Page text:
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A low interest rate policy has kept returns on bank deposits near zero for the past few years, which has led investors to reach for dividend stocks to generate steady income. Dividends are easy to find: In fact, 84% of the companies in the S&P 500 currently offer a payout, with an average yield of 2%.
In the majority of cases, dividends offer investors consistency and security. With a few simple guidelines, I believe that readers can find payouts that will be rewarding and continue to grow over time.
However, I have found that investors of all shapes and sizes can be tempted by the lure of an above-average dividend yield. Investing is a total return game and readers need to remember that a higher yield carries higher inherent risks.
With that in mind, my focus for this piece and future installments will be on the viability of stocks with dividend yields north of 4%. In which cases is it worth seeking out income that is twice as much as average (or more) and in which cases is that "secure" dividend investment not as attractive as it appears?
Darden Restaurants (DRI), which closed Thursday at $51.48, is the first name that comes to my mind when I am screening for high-yielding stocks. The company is familiar to investors and consumers alike, but the stock has been dead flat over the past two years -- in what has mainly been a lucrative period for investing in U.S. stocks.
The only reason that investors have gained a fraction of a percent over the past two years in Darden (compared with nearly 30% in the S&P 500), is a function of the restaurant operator's 4.3% dividend yield.
Under its soon-to-be-departing chief executive, Clarence Otis, Jr., the company's sales had struggled for several quarters. With earnings expected to fall for a third straight year in fiscal 2015 (ending May), Darden was not in a position to raise its quarterly dividend of $0.55 a share this past June, which management had done in recent years.
In fact, with expected full-year earnings of $2.25 a share -- a 98% expected payout ratio -- it's easy to question the viability of the dividend at all. I generally look for a payout ratio of no more than 50% to 60% for a non-utility company. That figure is the average rate for the S&P 500 and allows for some leeway during a rough patch.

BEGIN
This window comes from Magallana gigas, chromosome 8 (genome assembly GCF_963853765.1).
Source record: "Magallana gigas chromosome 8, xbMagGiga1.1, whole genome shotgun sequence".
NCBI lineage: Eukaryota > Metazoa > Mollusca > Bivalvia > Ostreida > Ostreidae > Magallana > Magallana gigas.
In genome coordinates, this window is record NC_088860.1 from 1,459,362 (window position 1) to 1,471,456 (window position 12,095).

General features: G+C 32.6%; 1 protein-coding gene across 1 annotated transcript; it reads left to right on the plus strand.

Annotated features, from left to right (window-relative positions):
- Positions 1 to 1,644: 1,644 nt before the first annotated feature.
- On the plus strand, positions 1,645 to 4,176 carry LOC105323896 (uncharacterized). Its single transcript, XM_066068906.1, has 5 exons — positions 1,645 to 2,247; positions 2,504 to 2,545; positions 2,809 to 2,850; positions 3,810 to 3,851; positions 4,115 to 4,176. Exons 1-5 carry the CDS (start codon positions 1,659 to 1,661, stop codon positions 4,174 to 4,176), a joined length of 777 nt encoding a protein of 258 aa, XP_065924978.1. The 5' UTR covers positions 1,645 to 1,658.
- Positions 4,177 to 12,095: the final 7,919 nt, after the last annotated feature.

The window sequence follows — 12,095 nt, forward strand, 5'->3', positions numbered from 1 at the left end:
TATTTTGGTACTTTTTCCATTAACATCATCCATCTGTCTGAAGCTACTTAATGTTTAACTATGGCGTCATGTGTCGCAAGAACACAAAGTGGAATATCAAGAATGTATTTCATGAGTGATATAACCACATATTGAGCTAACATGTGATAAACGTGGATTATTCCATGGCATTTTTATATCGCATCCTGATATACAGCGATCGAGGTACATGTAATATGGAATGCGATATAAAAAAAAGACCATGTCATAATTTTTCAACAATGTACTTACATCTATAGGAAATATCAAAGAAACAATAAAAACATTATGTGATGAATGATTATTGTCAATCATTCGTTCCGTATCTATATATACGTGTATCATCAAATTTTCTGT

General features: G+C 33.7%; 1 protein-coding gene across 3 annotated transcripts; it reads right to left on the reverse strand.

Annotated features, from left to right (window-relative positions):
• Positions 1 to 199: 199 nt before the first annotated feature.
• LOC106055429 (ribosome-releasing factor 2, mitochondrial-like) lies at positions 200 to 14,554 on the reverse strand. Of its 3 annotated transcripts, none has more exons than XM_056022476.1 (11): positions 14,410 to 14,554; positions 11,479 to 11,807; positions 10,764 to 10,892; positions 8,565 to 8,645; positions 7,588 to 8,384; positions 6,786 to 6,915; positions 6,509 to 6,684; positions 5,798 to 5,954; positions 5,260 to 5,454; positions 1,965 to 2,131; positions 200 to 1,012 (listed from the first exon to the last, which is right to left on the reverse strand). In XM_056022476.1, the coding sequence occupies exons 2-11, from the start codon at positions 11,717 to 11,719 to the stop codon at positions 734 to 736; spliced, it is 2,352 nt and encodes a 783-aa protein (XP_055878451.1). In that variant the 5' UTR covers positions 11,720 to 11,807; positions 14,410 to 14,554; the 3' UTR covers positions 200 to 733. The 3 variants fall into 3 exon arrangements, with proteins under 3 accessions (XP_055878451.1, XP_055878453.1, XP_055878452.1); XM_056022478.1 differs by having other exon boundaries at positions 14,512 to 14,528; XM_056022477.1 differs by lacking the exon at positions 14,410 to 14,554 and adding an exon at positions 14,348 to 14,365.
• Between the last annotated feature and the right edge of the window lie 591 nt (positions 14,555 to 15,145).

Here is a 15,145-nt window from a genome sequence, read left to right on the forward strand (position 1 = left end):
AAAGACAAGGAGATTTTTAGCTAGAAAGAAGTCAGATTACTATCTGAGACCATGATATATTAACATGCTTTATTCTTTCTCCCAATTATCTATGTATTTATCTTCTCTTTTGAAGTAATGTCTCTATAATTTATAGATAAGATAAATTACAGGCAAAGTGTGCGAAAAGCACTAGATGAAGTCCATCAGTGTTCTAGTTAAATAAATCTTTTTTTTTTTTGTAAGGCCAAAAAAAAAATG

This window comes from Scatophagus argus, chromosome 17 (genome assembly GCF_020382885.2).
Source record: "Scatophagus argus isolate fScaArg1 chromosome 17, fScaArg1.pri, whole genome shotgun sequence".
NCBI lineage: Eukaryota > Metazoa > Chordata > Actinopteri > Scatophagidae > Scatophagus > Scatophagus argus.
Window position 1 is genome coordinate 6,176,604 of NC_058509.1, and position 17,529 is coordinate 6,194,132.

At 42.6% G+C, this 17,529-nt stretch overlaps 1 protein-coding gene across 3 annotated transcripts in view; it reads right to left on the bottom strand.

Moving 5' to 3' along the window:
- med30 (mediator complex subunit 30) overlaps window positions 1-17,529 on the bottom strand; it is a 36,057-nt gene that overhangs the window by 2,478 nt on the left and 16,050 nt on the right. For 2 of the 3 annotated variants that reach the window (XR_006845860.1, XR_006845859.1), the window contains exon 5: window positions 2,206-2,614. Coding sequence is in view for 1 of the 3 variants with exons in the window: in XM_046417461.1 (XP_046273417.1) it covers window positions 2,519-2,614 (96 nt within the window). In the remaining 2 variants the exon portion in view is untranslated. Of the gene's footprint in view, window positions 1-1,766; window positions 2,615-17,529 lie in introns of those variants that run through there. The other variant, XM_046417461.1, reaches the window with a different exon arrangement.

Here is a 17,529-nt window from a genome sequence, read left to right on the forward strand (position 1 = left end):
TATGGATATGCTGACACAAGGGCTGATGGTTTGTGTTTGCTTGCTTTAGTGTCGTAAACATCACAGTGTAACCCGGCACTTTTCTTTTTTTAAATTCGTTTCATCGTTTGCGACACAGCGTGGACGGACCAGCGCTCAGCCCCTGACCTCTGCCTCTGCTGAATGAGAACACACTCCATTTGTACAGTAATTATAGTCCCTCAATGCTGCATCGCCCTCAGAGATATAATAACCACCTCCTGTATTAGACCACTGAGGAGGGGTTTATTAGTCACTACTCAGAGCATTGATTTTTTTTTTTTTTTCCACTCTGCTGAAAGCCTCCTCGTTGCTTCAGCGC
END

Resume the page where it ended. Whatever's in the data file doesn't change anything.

However, what that simple, but important, payout ratio fails to take note of in this case is a company's ability to change. In May, Darden sold its Red Lobster chain, which had been a drag on profits, for $2.1 billion. This gave management new funds to buy back stock and debt, while helping to maintain the dividend until business could improve, once a new CEO is found.
In the meantime, earlier this week, the company said that September same-store sales improved in six of seven chains, including the key Olive Garden, Longhorn Steakhouse and Capital Grille chains. Management guided November quarter earnings to the high end of previous guidance and Darden's dividend no longer appears to be on life support.
Up next is SeaWorld Entertainment (SEAS), which went public in April 2013 at $27 and expected to provide a 3% dividend yield. The stock quickly traded up toward $40 out of the gate, but recent negative press regarding animal treatment has hurt park attendance in recent quarters.
The shares have languished in 2014, falling 34%, to Thursday's closing price of $18.85. With expected full-year earnings of just $0.85, down from $1.15 in 2013, investors should be questioning the security of the company's quarterly dividend of $0.21 a share.
Management is attempting to cut costs and SeaWorld does consistently report adjusted EBITDA that is in excess of net income. That said, the company is facing increased competition in key markets, such and Southern California and Orlando. In the meantime, its net debt makes up a hefty 2.58x shareholder equity.
With limited visibility for a near-term earnings recovery, this is one rising dividend yield that I believe readers should avoid.
Finally, there's Exco Resources (XCO). The stock trades below $10 ($2.90) yet the name has a dividend yield approaching 7%. Even in a market full of declining energy small-cap stocks, the 34% loss in the shares over the past 10 trading sessions has been staggering.
Investors looking for salvation in the dividend should note that the company has only earned enough once in the past four quarter to match the quarterly payout of $0.05 a share. In addition, the current consensus analyst estimates are calling for 2014 earnings of just $0.10. In the meantime, Exco has net debt equal to 3.7X shareholder equity.
While speculative traders may choose to splash around with this natural gas name, this is one lofty dividend that does not appear sustainable.
Exco is just one of several energy stocks that have been decimated in recent weeks. Check back next week, when I will focus specifically on this industry and look at the viability of dividends, including the 10% yield from Diamond Offshore (DO).